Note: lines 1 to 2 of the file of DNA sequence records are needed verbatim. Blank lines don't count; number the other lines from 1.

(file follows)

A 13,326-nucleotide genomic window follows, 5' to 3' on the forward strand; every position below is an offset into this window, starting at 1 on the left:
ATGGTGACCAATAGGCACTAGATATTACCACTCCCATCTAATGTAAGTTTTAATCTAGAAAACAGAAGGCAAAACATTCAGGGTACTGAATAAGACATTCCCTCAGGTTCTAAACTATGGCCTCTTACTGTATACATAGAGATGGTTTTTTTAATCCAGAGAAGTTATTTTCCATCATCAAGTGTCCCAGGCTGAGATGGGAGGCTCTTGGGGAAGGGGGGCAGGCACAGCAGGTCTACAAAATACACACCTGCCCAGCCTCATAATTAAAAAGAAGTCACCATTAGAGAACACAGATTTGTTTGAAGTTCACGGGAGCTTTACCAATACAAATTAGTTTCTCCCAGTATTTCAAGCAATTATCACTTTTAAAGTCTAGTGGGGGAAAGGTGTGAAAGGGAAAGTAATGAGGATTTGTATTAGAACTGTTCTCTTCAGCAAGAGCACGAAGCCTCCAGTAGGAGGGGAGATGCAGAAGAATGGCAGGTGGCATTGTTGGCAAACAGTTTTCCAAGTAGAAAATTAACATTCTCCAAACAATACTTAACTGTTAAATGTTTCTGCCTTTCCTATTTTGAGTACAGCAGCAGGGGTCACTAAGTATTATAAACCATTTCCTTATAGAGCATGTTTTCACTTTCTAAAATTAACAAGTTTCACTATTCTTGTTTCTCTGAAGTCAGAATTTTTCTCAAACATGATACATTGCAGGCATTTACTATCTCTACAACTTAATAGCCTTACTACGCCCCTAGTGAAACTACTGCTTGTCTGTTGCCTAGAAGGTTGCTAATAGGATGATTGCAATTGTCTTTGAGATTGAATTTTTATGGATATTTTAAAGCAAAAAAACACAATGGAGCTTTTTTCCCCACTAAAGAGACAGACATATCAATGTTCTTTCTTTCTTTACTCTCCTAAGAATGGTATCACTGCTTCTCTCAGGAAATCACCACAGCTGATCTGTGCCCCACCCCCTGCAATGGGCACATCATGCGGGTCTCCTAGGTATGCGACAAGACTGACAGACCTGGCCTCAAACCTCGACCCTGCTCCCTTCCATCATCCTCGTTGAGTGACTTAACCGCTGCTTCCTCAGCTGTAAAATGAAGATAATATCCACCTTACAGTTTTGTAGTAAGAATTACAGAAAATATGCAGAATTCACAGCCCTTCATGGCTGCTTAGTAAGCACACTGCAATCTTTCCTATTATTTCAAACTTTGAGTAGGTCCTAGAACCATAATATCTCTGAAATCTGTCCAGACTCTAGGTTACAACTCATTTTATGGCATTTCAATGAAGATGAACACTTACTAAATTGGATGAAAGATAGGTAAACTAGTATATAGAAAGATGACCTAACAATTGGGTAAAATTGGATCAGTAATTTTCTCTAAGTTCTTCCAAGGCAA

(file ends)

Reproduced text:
A 13,326-nucleotide genomic window follows, 5' to 3' on the forward strand; every position below is an offset into this window, starting at 1 on the left:
ATGGTGACCAATAGGCACTAGATATTACCACTCCCATCTAATGTAAGTTTTAATCTAGAAAACAGAAGGCAAAACATTCAGGGTACTGAATAAGACATTCCCTCAGGTTCTAAACTATGGCCTCTTACTGTATACATAGAGATGGTTTTTTTAATCCAGAGAAGTTATTTTCCATCATCAAGTGTCCCAGGCTGAGATGGGAGGCTCTTGGGGAAGGGGGGCAGGCACAGCAGGTCTACAAAATACACACCTGCCCAGCCTCATAATTAAAAAGAAGTCACCATTAGAGAACACAGATTTGTTTGAAGTTCACGGGAGCTTTACCAATACAAATTAGTTTCTCCCAGTATTTCAAGCAATTATCACTTTTAAAGTCTAGTGGGGGAAAGGTGTGAAAGGGAAAGTAATGAGGATTTGTATTAGAACTGTTCTCTTCAGCAAGAGCACGAAGCCTCCAGTAGGAGGGGAGATGCAGAAGAATGGCAGGTGGCATTGTTGGCAAACAGTTTTCCAAGTAGAAAATTAACATTCTCCAAACAATACTTAACTGTTAAATGTTTCTGCCTTTCCTATTTTGAGTACAGCAGCAGGGGTCACTAAGTATTATAAACCATTTCCTTATAGAGCATGTTTTCACTTTCTAAAATTAACAAGTTTCACTATTCTTGTTTCTCTGAAGTCAGAATTTTTCTCAAACATGATACATTGCAGGCATTTACTATCTCTACAACTTAATAGCCTTACTACGCCCCTAGTGAAACTACTGCTTGTCTGTTGCCTAGAAGGTTGCTAATAGGATGATTGCAATTGTCTTTGAGATTGAATTTTTATGGATATTTTAAAGCAAAAAAACACAATGGAGCTTTTTTCCCCACTAAAGAGACAGACATATCAATGTTCTTTCTTTCTTTACTCTCCTAAGAATGGTATCACTGCTTCTCTCAGGAAATCACCACAGCTGATCTGTGCCCCACCCCCTGCAATGGGCACATCATGCGGGTCTCCTAGGTATGCGACAAGACTGACAGACCTGGCCTCAAACCTCGACCCTGCTCCCTTCCATCATCCTCGTTGAGTGACTTAACCGCTGCTTCCTCAGCTGTAAAATGAAGATAATATCCACCTTACAGTTTTGTAGTAAGAATTACAGAAAATATGCAGAATTCACAGCCCTTCATGGCTGCTTAGTAAGCACACTGCAATCTTTCCTATTATTTCAAACTTTGAGTAGGTCCTAGAACCATAATATCTCTGAAATCTGTCCAGACTCTAGGTTACAACTCATTTTATGGCATTTCAATGAAGATGAACACTTACTAAATTGGATGAAAGATAGGTAAACTAGTATATAGAAAGATGACCTAACAATTGGGTAAAATTGGATCAGTAATTTTCTCTAAGTTCTTCCAAGGCAA